June 3, 2010
Turkey didn’t pull the triggers that led directly to the deaths of nine pro-Palestinian activists on the Mavi Marmara, Israeli soldiers did. But Turkey recklessly started a process that ended it tragedy. In legal terms, this would be manslaughter.
When I awoke on monday morning I couldn’t believe the news: How could Israel kill activists like this? It seemed inexplicable.
However hostile the activists might have been towards Israel they should all be alive today. As David Grossman writes, their opinions “do not deserve the death penalty”.
As more footage was released we saw Israel’s botched operation in full flow.
One by one soldiers descended from a helicopter totally exposed and vulnerable to what was below. The Israeli navy had just asked the Mavi Marmara to direct itself to Israel’s Ashdod port to inspect the cargo. Such warning allowed the ship’s activists to fully prepare.
We’ve all seen the beatings and stabbings that took place, reminiscent of the Ramallah lynchings when two Israeli soldiers lost their way and were beaten to death with a Palestinian participant proudly showing-off his blood drenched hands.
Israel had a right to inspect the cargo, even in international waters, and when the boat refused Israel took the fateful decision to land soldiers on it. In hindsight it was the wrong decision. Anything would have been better than what than took place, even allowing the boat to reach Gaza.
But once the decision was taken to seize the boat for inspection of its cargo the Israeli soldiers were attacked and they defended themselves. They were beaten with metal bars, stabbed and shot at. Seven were injured, two critically.
The Israeli government’s naivety was in not knowing what it was up against. The seven ship flotilla painted itself as a mercy mission. But time and time again we have seen how violent many self-styled human rights activists actually are.
In January last year during Operation Cast Lead activists rampaged through London causing physical destruction and violently attacking and injuring the police. So what does Israel do? It drops soldiers one-by-one to a potential lynching by similar people.
It was a recipe for a tragedy. However many good-intentioned people were on board the seven ship flotilla it cannot obscure the fact that many thugs were also on board; thugs that have no care whatsoever for human life on either side. For them the cause is all.
But the real criminal in all this is Turkey’s Prime Minister, Recep Erdogan.
Last time round when a Viva Palestina convoy tried to enter Gaza via Egypt an Egyptian border guard was killed by a Palestinian sniper. This loss of life did not justify a repeat performance but this is what Erdogan authorised to depart from his country’s shores yet again.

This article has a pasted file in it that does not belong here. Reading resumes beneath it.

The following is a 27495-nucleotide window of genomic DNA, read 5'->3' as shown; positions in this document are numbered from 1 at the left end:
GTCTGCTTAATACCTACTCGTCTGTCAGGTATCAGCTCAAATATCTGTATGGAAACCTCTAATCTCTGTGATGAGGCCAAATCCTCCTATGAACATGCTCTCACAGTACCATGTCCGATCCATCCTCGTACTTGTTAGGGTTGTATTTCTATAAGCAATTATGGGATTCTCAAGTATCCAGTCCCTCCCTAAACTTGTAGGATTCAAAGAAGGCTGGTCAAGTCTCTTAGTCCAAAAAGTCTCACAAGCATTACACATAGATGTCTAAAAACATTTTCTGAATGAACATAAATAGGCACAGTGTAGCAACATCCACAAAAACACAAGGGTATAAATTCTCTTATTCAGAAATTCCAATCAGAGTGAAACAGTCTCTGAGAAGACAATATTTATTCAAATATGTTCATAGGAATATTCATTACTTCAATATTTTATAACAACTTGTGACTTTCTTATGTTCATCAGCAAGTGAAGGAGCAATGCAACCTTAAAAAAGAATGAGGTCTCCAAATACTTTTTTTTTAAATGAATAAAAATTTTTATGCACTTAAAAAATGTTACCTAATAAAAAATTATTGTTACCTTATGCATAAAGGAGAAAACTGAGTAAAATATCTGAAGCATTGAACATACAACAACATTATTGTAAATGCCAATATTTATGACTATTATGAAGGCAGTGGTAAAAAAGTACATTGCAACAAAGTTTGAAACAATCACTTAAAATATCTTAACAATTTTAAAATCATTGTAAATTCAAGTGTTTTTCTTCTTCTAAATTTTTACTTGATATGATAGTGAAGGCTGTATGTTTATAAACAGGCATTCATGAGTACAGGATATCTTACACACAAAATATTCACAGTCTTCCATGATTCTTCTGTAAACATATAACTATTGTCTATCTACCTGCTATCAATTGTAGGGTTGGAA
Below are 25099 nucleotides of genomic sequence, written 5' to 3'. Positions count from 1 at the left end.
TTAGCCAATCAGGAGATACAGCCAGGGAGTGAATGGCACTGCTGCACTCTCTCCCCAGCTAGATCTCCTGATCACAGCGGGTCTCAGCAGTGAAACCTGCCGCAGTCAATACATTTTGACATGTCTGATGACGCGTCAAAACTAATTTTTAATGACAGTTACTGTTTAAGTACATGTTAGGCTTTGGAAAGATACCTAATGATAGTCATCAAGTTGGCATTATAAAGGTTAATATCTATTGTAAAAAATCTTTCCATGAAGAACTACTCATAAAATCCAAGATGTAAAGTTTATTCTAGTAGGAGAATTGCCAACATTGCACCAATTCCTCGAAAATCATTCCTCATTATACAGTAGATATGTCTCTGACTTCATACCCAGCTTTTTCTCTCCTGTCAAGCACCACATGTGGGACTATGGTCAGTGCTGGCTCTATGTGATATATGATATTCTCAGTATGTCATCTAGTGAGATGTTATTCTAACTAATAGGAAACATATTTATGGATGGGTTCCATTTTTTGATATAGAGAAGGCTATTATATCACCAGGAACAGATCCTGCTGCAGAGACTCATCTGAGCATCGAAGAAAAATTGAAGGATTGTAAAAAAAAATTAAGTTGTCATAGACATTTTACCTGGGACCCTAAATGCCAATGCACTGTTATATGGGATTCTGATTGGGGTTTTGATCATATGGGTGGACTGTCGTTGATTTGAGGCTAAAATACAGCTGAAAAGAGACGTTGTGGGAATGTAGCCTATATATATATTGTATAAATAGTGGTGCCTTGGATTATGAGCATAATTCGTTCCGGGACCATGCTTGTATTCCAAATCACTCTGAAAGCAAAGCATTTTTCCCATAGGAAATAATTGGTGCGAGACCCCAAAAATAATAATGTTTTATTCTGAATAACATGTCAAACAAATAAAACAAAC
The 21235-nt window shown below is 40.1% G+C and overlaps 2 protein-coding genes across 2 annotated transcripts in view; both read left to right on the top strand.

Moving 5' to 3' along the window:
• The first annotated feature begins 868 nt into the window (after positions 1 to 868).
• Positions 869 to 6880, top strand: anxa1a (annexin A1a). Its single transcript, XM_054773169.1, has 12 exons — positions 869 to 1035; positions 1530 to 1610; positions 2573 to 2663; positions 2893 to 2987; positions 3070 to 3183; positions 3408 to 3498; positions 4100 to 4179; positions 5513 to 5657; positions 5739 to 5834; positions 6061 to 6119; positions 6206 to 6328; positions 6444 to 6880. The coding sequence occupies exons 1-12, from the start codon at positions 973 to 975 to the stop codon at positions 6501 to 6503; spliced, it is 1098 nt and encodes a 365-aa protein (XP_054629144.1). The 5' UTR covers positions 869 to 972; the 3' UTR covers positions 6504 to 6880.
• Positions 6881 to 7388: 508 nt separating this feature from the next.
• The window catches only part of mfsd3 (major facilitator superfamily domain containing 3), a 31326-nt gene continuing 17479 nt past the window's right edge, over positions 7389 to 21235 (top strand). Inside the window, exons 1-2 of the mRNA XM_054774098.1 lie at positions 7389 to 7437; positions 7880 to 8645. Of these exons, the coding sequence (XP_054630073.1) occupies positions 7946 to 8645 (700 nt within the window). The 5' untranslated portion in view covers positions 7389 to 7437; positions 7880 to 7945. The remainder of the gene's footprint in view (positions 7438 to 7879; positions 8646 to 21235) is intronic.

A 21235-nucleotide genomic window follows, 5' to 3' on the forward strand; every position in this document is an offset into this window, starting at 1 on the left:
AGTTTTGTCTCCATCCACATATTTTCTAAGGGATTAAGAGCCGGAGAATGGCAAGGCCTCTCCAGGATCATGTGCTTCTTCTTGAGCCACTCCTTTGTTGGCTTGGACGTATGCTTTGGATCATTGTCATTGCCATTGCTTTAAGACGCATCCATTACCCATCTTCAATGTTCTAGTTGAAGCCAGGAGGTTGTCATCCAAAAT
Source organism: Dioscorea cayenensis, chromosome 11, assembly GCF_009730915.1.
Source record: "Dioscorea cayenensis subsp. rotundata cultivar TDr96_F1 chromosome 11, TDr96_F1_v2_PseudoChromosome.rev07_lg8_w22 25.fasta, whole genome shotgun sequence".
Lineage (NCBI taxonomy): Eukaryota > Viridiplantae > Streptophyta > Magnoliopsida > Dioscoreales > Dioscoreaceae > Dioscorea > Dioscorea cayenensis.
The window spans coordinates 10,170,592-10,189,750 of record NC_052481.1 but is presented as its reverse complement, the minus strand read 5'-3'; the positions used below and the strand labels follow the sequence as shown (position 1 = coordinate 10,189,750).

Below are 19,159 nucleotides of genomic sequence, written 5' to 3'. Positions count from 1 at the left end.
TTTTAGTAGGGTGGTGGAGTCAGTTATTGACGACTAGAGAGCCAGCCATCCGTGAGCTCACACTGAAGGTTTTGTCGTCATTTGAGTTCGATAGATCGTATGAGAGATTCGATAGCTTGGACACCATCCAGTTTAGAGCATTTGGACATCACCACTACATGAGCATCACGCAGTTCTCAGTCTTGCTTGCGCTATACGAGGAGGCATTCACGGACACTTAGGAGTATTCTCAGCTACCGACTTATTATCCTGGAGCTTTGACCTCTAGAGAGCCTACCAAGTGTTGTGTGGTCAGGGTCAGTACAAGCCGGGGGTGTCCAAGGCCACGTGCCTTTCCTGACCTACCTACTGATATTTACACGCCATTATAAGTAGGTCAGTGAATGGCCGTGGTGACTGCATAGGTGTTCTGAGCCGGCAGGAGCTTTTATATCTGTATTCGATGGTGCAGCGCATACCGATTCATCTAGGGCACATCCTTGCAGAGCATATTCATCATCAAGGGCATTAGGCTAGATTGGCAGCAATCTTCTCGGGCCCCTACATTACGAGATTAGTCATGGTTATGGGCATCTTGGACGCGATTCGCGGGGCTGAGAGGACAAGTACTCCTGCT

Now more deaths but this time at the hands of Israeli soldiers, not Palestinians, hence the worldwide condemnation.
Erdogan’s intentions have been suspect for a while. He met with Hamas leader, Khaled Mashaal, in 2006, claimed Israel deliberately kills children in Gaza and has called on his people to learn to make money like Jews do. Erdogan also supports Hezbollah.
In 2008 Erdogan met Sudanese President al-Bashir with full honours. Bashir has since been indicted on charges of war crimes and crimes against humanity in Darfur where the UN alleges that 300,000 people have been killed by Bashir’s regime.
A recent series on Turkey’s state-controlled television depicted Israeli soldiers kidnapping children, shooting babies and old men and lining up groups of Palestinians to execute them.
There is little press freedom in Turkey. Jewish groups have reported hundreds of anti-Semitic articles in the Turkish press recently. There are 23,000 Jewish Turks among a population of more than 70 million Muslims.
With this kind of government-sponsored rhetoric it is easy to see how the population can be so easily whipped up into an anti-Israel, even anti-Jewish, frenzy.
The spirit of openess in Turkey, which was created as a modern, secular democracy in 1923 by Kemal Ataturk, is now on the wane.
Turkey is quickly becoming an Islamist state just like Iran after 1979, but in a less violent, more incremental way.
Turkey has long mirrored Iran in its oppression of its Kurdish population. There are 20-25 million Kurds in Turkey, Iran, Iraq and Syria. Calls for a unified Kurdistan have fallen on deaf ears.
12 million of these Kurds live in southeast Turkey and a 15 year civil war left 35,000 people dead.
A recent Turkish parliamentary vote (507 for, 19 against) endorsed a Turkish invasion of Iraqi Kurdistan, the Kurdish autonomous enclave, after cross-border raids into Turkey have left soldiers and civilians dead.
Turkey’s Kurdish problem virtually mirrors Israel’s Palestinian one.
But for Turkey there is still no Kurdish people and it is forbidden to teach in Kurdish in Turkey.
If Turkey continues on the path taken by Iran it will be a tragedy for all its people.
There is one hope; Kemal Kilicdaroglu, who now heads the main secular opposition party, CHP, which was founded by Kemal Ataturk, himself.
Kilicdaroglu could rid Turkey of being governed by Erdogan’s corrupt Islamist AKP party, which has been in power since 2002, in next year’s elections.
The election of Turkey’s “Ghandi” could be a positive move for many, including Israelis and Palestinians.